Progesterone utilizes distinct membrane pools of tissue factor to increase coagulation and invasion and these effects are inhibited by TFPI

Soledad Henriquez, Claudia Calderon, Marisol Quezada, Bárbara Oliva, Maria Loreto Bravo, Evelyn Aranda, Sumie Kato, Mauricio A. Cuello, Jorge Gutiérrez, Andrew F.G. Quest, Gareth I. Owen

Research output: Contribution to journalArticle

13 Scopus citations

Abstract

Tissue factor (TF) serving as the receptor for coagulation factor VII (FVII) initiates the extrinsic coagulation pathway. We previously demonstrated that progesterone increases TF, coagulation and invasion in breast cancer cell lines. Herein, we investigated if tissue factor pathway inhibitor (TFPI) could down-regulate progesterone-increased TF activity in these cells. Classically, TFPI redistributes TF-FVII-FX-TFPI in an inactive quaternary complex to membrane associated lipid raft regions. Herein, we demonstrate that TF increased by progesterone is localized to the heavy membrane fraction, despite progesterone-increased coagulation originating almost exclusively from lipid raft domains, where TF levels are extremely low. The progesterone increase in coagulation is not a rapid effect, but is progesterone receptor (PR) dependent and requires protein synthesis. Although a partial relocalization of TF occurs, TFPI does not require the redistribution to lipid rafts to inhibit coagulation or invasion. Inhibition by TFPI and anti-TF antibodies in lipid raft membrane fractions confirmed the dependence on TF for progesterone-mediated coagulation. Through the use of pathway inhibitors, we further demonstrate that the TF up-regulated by progesterone is not coupled to the progesterone increase in TF-mediated coagulation. However, the progesterone up-regulated TF protein may be involved in progesterone-mediated breast cancer cell invasion, which TFPI also inhibits.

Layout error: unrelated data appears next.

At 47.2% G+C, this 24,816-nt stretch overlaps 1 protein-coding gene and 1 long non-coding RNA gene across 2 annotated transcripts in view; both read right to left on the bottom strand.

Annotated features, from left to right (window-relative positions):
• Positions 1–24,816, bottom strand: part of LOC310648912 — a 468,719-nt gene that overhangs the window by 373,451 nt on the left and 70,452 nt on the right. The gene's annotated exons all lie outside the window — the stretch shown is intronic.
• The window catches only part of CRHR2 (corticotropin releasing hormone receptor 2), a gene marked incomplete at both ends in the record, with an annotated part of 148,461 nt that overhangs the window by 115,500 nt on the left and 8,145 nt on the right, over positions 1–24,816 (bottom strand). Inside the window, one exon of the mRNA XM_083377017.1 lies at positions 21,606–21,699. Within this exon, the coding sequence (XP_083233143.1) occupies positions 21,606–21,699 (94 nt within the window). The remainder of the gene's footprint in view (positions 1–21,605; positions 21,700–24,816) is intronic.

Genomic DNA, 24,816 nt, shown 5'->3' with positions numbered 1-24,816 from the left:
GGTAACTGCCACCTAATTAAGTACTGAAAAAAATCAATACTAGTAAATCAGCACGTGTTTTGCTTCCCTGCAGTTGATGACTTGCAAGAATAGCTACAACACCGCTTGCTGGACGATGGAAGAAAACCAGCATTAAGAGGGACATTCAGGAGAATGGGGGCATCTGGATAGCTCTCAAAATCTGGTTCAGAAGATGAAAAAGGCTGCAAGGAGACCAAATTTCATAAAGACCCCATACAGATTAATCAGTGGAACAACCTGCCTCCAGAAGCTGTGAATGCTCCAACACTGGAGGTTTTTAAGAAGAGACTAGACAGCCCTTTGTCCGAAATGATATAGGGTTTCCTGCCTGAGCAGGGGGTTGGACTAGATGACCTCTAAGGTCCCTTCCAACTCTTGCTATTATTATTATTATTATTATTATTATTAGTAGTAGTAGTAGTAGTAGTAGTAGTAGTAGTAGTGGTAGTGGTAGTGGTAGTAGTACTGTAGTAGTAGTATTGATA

Original languageEnglish (US)
Pages (from-to)3278-3285
Number of pages8
JournalJournal of Cellular Physiology
Volume226
Issue number12
DOIs
Publication statusPublished - Dec 1 2011

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ASJC Scopus subject areas

  • Physiology
  • Clinical Biochemistry
  • Cell Biology

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